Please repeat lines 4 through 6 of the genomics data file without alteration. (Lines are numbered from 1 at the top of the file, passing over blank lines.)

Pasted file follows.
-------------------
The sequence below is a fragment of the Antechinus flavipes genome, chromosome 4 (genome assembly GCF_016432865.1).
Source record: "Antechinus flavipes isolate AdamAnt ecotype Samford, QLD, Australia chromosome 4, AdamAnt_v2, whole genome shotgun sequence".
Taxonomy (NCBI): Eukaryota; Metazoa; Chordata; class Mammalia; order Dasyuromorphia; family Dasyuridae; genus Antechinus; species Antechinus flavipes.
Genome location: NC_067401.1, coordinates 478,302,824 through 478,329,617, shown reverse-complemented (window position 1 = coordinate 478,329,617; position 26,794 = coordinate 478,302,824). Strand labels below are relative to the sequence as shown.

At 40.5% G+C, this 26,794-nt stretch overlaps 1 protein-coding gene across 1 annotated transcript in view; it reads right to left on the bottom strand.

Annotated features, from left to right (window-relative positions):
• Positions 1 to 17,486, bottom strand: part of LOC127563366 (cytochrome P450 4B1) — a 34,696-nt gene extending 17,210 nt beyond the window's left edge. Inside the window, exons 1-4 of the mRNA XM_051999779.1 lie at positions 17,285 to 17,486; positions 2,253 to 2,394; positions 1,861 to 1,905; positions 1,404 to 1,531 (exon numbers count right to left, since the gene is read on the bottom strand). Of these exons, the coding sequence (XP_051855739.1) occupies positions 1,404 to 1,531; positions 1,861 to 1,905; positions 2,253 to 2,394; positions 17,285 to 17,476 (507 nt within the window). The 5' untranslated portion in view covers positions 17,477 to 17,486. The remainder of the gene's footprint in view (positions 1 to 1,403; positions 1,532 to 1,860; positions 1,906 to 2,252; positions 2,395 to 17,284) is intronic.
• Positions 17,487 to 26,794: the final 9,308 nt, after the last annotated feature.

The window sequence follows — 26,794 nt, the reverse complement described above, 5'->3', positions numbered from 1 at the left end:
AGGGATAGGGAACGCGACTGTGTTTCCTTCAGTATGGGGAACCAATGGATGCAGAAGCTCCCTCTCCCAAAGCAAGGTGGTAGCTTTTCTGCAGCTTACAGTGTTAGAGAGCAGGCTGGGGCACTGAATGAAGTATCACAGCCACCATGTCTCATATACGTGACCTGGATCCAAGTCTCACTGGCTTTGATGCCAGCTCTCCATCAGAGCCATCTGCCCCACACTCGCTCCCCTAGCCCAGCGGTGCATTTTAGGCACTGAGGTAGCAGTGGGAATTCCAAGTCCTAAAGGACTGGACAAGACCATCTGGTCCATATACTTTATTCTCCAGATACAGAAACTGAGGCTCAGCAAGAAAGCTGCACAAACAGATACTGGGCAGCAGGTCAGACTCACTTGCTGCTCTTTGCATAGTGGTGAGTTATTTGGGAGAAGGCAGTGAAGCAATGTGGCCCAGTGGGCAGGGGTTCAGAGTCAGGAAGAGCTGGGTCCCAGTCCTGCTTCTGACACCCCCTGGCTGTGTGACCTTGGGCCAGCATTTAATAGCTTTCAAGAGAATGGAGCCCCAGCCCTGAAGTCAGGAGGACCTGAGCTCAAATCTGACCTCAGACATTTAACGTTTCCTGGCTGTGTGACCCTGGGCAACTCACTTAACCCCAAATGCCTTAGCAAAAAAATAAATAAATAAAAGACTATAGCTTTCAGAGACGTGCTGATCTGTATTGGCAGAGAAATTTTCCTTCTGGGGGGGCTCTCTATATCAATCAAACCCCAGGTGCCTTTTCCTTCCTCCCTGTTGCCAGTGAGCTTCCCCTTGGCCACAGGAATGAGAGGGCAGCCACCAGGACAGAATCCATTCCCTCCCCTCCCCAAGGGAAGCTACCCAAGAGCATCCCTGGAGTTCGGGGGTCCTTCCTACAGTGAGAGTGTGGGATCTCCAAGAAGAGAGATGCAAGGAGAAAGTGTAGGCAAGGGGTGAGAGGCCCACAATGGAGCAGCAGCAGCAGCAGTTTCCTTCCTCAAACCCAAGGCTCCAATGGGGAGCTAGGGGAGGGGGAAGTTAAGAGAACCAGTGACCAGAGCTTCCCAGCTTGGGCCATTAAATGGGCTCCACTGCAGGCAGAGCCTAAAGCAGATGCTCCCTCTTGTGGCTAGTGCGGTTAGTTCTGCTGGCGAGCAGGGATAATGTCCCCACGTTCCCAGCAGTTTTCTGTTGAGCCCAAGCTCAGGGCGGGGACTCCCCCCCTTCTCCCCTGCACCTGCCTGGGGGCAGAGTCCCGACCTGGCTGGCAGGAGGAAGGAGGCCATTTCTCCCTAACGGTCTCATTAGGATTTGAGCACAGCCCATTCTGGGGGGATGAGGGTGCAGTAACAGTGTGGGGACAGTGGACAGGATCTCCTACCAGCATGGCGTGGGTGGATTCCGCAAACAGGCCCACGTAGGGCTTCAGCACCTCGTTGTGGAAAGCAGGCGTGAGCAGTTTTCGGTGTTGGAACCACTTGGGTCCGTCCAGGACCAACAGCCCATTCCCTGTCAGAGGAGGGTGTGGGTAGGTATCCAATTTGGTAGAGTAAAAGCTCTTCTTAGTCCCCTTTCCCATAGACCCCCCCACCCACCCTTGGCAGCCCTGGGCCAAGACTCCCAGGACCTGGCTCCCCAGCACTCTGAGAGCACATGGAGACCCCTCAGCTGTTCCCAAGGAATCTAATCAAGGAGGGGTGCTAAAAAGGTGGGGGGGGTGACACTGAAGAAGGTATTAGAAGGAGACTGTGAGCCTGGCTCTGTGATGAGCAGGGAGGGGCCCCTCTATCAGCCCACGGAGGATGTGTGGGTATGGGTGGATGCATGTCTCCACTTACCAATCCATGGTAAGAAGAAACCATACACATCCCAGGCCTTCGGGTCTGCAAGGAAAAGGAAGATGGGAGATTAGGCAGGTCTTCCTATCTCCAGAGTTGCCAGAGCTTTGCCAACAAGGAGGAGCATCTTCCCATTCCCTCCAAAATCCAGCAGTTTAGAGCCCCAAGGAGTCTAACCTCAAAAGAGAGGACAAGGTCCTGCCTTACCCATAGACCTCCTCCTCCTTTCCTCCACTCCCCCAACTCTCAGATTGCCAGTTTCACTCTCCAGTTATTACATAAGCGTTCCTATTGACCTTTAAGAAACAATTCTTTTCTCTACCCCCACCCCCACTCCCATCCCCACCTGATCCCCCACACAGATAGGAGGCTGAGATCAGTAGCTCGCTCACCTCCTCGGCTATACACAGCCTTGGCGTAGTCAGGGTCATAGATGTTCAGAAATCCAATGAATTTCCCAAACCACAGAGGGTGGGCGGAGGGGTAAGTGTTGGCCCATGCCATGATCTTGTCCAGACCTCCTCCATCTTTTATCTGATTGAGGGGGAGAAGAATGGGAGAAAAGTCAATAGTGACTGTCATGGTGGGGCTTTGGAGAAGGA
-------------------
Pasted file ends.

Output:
Genome location: NC_067401.1, coordinates 478,302,824 through 478,329,617, shown reverse-complemented (window position 1 = coordinate 478,329,617; position 26,794 = coordinate 478,302,824). Strand labels below are relative to the sequence as shown.

At 40.5% G+C, this 26,794-nt stretch overlaps 1 protein-coding gene across 1 annotated transcript in view; it reads right to left on the bottom strand.

Annotated features, from left to right (window-relative positions):